News / USA

More Waste Uncovered at US Base in Afghanistan

Britain's Prime Minister David Cameron gives a July 4 address to British and U.S. troops at the Camp Leatherneck military base in Helmand Province, Afghanistan on July 4, 2011.Britain's Prime Minister David Cameron gives a July 4 address to British and U.S. troops at the Camp Leatherneck military base in Helmand Province, Afghanistan on July 4, 2011.
x
Britain's Prime Minister David Cameron gives a July 4 address to British and U.S. troops at the Camp Leatherneck military base in Helmand Province, Afghanistan on July 4, 2011.
Britain's Prime Minister David Cameron gives a July 4 address to British and U.S. troops at the Camp Leatherneck military base in Helmand Province, Afghanistan on July 4, 2011.
VOA News
U.S. congressional inspectors have highlighted a second case of waste at a U.S. military base in Afghanistan in as many days, saying an $11 million trash incineration system has been underutilized, leaving most refuse to be burned in open-air pits.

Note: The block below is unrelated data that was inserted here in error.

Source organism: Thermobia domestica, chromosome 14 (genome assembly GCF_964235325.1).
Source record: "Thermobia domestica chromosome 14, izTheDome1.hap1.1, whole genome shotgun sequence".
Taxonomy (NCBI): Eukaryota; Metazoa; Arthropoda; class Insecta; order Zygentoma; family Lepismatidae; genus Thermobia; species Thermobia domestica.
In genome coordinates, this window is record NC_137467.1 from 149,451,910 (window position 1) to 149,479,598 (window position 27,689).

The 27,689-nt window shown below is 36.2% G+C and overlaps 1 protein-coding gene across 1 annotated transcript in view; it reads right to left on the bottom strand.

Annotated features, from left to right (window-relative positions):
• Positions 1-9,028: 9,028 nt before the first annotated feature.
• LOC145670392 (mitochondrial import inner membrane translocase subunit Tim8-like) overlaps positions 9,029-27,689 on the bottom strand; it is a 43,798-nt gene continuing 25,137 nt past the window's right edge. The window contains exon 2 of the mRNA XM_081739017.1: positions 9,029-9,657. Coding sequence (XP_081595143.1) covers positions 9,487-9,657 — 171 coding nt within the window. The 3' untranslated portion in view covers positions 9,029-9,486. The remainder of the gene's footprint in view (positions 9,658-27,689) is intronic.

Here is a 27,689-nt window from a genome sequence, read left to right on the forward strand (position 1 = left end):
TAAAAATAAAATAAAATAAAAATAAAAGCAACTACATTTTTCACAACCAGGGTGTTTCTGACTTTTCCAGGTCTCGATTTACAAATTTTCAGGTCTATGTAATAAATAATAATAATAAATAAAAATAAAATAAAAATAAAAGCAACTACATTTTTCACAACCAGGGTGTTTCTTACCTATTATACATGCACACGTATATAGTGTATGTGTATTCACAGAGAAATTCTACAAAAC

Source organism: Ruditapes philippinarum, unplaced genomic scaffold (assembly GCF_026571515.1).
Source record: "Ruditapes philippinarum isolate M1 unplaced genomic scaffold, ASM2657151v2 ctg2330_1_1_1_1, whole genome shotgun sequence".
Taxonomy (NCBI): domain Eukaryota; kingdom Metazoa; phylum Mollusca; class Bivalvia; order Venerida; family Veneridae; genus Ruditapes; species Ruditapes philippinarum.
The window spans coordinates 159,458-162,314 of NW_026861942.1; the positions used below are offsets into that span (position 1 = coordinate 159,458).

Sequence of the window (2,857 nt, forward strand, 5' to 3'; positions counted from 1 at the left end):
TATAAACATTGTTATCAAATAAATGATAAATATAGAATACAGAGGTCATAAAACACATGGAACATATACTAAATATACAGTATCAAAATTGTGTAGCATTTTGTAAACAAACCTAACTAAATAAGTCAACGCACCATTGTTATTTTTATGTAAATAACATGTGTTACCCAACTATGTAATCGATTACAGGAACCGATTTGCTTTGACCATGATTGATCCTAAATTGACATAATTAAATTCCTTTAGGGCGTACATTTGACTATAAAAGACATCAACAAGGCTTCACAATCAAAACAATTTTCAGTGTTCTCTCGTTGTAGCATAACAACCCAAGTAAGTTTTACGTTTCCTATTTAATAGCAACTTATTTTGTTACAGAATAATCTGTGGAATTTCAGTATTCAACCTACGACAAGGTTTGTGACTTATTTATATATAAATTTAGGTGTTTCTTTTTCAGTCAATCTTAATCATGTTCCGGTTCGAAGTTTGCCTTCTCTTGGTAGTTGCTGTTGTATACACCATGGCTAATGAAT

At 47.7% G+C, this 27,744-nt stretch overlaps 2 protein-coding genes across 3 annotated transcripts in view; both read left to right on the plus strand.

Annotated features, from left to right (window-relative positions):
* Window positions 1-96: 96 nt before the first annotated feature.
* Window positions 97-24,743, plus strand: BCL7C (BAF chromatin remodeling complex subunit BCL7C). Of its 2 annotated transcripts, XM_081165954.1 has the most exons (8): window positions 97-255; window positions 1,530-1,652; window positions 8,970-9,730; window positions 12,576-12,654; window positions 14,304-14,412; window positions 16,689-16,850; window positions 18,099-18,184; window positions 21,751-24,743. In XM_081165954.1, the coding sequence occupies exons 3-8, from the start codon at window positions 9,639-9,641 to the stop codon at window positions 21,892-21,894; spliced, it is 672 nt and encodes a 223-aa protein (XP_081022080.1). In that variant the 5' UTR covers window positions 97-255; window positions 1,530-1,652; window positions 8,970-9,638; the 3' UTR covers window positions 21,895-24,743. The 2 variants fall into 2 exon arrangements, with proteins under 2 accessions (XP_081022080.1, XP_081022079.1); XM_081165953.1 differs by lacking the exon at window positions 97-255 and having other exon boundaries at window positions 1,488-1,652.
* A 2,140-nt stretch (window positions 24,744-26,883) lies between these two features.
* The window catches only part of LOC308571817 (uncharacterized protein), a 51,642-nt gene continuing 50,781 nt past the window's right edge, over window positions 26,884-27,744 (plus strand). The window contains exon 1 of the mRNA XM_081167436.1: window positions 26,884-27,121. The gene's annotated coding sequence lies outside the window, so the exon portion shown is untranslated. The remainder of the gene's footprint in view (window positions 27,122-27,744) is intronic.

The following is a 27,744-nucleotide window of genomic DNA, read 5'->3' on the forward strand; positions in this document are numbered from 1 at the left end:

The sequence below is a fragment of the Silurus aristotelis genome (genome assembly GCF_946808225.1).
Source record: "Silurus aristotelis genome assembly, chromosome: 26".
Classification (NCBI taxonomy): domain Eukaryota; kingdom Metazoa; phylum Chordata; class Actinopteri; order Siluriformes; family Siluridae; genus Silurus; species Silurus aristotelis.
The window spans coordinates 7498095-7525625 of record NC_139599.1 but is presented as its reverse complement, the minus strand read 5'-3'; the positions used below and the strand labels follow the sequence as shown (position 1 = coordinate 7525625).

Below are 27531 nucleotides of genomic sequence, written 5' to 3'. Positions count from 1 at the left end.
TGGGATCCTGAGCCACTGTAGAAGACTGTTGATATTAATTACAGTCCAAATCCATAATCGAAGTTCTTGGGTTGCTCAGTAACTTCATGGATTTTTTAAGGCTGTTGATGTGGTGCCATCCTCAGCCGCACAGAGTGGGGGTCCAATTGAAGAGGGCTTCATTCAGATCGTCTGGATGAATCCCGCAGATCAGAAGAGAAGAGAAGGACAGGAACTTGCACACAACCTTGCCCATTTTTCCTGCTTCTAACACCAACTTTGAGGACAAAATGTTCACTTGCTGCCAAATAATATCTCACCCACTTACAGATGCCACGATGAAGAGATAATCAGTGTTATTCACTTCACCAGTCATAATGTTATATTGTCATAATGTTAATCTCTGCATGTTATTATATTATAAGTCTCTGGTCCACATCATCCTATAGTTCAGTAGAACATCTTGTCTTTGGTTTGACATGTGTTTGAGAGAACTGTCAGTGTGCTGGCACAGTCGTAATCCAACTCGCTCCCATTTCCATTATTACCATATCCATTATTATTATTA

The Office of the Special Inspector General for Afghanistan Reconstruction (SIGAR) said Thursday its investigators recently went to Camp Leatherneck in the southern province of Helmand and found that only two of its four solid-waste incinerators were in operation.

It said the two 12-ton machines were "not being used to full capacity," while the two larger 24-ton incinerators were not in use at all because a contract for their operation and maintenance had not been awarded.